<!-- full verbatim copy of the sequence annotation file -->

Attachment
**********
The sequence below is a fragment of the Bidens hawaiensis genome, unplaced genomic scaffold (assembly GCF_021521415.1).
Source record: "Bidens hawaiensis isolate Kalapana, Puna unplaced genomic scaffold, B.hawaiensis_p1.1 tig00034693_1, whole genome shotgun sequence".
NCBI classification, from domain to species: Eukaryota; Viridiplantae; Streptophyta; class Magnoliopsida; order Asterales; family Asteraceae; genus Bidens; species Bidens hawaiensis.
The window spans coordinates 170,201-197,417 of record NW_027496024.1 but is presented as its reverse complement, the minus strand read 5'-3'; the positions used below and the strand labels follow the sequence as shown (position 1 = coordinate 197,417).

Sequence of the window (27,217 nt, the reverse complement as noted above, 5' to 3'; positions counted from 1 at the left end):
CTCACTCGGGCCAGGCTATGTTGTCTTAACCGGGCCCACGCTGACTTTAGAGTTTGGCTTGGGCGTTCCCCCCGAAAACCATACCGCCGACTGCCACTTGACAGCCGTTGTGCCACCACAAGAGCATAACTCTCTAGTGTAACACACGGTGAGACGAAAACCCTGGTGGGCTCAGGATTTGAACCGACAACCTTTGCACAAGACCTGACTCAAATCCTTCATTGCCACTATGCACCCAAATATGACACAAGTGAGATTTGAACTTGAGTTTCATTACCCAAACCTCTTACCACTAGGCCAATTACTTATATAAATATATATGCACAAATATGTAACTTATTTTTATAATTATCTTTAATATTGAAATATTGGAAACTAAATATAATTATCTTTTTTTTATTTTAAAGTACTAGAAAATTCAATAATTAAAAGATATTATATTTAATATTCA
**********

The sequence below is a fragment of the Bidens hawaiensis genome, unplaced genomic scaffold (assembly GCF_021521415.1).
Source record: "Bidens hawaiensis isolate Kalapana, Puna unplaced genomic scaffold, B.hawaiensis_p1.1 tig00034693_1, whole genome shotgun sequence".
NCBI classification, from domain to species: Eukaryota; Viridiplantae; Streptophyta; class Magnoliopsida; order Asterales; family Asteraceae; genus Bidens; species Bidens hawaiensis.
The window spans coordinates 170,201-197,417 of record NW_027496024.1 but is presented as its reverse complement, the minus strand read 5'-3'; the positions used below and the strand labels follow the sequence as shown (position 1 = coordinate 197,417).

Sequence of the window (27,217 nt, the reverse complement as noted above, 5' to 3'; positions counted from 1 at the left end):
CTCACTCGGGCCAGGCTATGTTGTCTTAACCGGGCCCACGCTGACTTTAGAGTTTGGCTTGGGCGTTCCCCCCGAAAACCATACCGCCGACTGCCACTTGACAGCCGTTGTGCCACCACAAGAGCATAACTCTCTAGTGTAACACACGGTGAGACGAAAACCCTGGTGGGCTCAGGATTTGAACCGACAACCTTTGCACAAGACCTGACTCAAATCCTTCATTGCCACTATGCACCCAAATATGACACAAGTGAGATTTGAACTTGAGTTTCATTACCCAAACCTCTTACCACTAGGCCAATTACTTATATAAATATATATGCACAAATATGTAACTTATTTTTATAATTATCTTTAATATTGAAATATTGGAAACTAAATATAATTATCTTTTTTTTATTTTAAAGTACTAGAAAATTCAATAATTAAAAGATATTATATTTAATATTCA